So, for our company to have 40 years of experience, you have me with 35 years and all I need is two more people with two or three years and I can make that statement. And what does experience give us, teach us, or do for us -- how do we use it? A few years ago my son, who used to work with me building pools, had a customer that wanted a stamped concrete deck. An easy pattern to make is a seamless skin granite pattern, then colored using acid stain after we poured the concrete. We would make the concrete a buff color by mixing dye with the ready mix truck concrete and then using a colorless liquid called a “release” to keep the stamp from sticking to the still-wet cement. You can also use a powder release agent (usually colored a dark color), which is broadcast by hand on top of the concrete to give it color accents when you stamp it, and this is what this customer wanted. So my son called a local construction supply company and ask for concrete release and they said sure we have it in the color you want. He buys it, brings it to the shop, and I saw the label on the buckets which said color hardener not color release. Color hardener is broadcast on fresh concrete, bull floated in, and is a way to color the base concrete instead of mixing the dye into the cement truck.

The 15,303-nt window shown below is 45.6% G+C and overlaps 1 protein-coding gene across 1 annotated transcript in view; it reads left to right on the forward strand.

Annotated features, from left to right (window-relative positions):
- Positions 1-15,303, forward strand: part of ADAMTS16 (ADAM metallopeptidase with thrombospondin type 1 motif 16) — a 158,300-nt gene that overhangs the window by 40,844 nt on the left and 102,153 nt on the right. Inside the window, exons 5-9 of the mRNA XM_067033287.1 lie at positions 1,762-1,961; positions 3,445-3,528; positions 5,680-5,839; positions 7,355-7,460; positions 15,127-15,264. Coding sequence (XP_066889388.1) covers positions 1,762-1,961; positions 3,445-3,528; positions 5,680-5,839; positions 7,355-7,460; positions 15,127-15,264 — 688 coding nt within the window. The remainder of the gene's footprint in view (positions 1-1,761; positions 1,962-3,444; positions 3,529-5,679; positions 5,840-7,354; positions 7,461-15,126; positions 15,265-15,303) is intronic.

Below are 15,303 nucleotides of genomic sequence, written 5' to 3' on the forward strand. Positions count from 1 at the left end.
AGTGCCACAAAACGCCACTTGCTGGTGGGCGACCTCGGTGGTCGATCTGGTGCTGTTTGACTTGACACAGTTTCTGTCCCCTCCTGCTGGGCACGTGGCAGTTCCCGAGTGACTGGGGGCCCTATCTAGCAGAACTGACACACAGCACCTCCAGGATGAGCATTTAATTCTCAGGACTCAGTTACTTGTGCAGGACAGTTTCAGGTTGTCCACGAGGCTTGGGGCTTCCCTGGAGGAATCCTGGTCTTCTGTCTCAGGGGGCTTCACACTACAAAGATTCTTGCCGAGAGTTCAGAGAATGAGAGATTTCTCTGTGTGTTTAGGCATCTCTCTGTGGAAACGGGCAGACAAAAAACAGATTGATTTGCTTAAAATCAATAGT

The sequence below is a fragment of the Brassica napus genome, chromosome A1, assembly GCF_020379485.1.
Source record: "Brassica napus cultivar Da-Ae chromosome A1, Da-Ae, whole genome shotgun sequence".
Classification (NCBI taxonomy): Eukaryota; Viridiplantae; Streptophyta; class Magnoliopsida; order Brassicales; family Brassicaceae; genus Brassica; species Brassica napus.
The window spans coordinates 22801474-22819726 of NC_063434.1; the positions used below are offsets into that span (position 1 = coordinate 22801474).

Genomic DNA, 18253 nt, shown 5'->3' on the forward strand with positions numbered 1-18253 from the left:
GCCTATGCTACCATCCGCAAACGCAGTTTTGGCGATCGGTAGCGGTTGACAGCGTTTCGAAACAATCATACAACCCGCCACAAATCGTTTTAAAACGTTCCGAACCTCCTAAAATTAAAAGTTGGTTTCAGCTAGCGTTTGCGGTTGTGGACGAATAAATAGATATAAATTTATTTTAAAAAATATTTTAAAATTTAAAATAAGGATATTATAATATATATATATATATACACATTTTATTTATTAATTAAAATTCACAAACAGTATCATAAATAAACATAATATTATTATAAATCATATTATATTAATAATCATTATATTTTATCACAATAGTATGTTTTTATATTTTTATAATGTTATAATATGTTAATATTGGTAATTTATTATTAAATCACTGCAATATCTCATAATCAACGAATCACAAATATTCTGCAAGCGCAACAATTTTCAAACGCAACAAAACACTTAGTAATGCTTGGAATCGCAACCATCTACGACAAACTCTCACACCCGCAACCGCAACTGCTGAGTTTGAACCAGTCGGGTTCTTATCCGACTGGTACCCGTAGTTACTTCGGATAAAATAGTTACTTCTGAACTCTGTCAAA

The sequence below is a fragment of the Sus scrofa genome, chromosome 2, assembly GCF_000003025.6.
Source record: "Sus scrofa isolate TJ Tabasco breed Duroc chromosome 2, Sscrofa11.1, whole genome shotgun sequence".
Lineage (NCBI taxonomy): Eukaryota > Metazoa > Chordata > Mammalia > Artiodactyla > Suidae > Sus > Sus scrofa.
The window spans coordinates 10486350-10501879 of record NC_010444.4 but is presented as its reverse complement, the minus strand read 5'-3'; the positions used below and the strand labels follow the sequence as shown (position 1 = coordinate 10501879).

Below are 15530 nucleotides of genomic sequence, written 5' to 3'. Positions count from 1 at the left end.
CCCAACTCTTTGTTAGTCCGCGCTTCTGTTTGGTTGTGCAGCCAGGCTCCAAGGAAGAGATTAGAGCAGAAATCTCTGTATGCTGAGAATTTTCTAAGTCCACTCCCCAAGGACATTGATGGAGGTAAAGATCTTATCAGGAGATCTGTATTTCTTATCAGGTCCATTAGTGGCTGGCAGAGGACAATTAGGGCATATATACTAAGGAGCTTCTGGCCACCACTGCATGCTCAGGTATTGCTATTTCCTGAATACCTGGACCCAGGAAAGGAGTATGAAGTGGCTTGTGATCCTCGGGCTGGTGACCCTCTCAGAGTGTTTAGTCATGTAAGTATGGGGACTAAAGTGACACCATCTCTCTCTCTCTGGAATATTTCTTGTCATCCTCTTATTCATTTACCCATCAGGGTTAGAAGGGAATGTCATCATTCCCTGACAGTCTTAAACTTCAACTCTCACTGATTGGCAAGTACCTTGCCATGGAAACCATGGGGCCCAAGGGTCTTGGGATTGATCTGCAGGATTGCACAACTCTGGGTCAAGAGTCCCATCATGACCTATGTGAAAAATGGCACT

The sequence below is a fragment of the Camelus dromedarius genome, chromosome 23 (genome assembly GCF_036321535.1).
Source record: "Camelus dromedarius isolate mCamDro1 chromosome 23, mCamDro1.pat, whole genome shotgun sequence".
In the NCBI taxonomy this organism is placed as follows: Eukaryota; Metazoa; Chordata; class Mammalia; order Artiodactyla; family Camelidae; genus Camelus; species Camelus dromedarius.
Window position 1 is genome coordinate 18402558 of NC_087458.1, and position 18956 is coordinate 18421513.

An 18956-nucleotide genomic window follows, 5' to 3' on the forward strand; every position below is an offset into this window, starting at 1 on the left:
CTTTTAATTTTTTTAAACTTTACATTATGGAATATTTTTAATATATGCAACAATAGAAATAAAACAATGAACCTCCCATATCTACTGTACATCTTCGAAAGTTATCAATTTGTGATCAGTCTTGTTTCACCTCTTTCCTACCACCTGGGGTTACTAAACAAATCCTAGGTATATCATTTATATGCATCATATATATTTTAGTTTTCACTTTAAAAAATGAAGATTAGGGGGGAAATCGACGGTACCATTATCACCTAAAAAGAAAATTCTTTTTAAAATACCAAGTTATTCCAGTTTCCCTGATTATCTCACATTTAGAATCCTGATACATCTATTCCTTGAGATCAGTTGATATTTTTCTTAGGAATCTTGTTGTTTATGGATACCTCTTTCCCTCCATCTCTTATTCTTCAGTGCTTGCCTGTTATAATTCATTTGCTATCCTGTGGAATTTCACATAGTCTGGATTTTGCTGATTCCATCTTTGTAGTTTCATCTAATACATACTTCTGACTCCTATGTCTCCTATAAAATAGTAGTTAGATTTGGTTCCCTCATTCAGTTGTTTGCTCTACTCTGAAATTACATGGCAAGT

I told my son ,”this is not color release it's color hardener and he said the guy at the supply store said it was the same thing." I said. "I don’t think it is -- make sure he told you what is correct."
Long story short, he used the color hardener for release and it was not a release powder. It dried hard as concrete, was not repairable and we had to jackhammer the entire deck out and repour it. at a cost of $6000.00. Both my son and I learned a lesson through experience but the money came out of my pocket not his.
Over the years I have always been hands-on in trying new processes or new ideas. Many times we had to learn to do something out of necessity since there were no contractors to do what we needed.
Pouring concrete is a trade that many people do -- it’s easy to find someone to pour a driveway or a patio off of the house. But pouring a pool deck requires a lot of detail work using materials not familiar to most concrete contractors. Deck-o-drain, poly void, skimmer collars, pvc expansion joints. The correct placement of ladder anchors and handrail anchors, diving boards and water features is also critical because once the concrete dries- game over!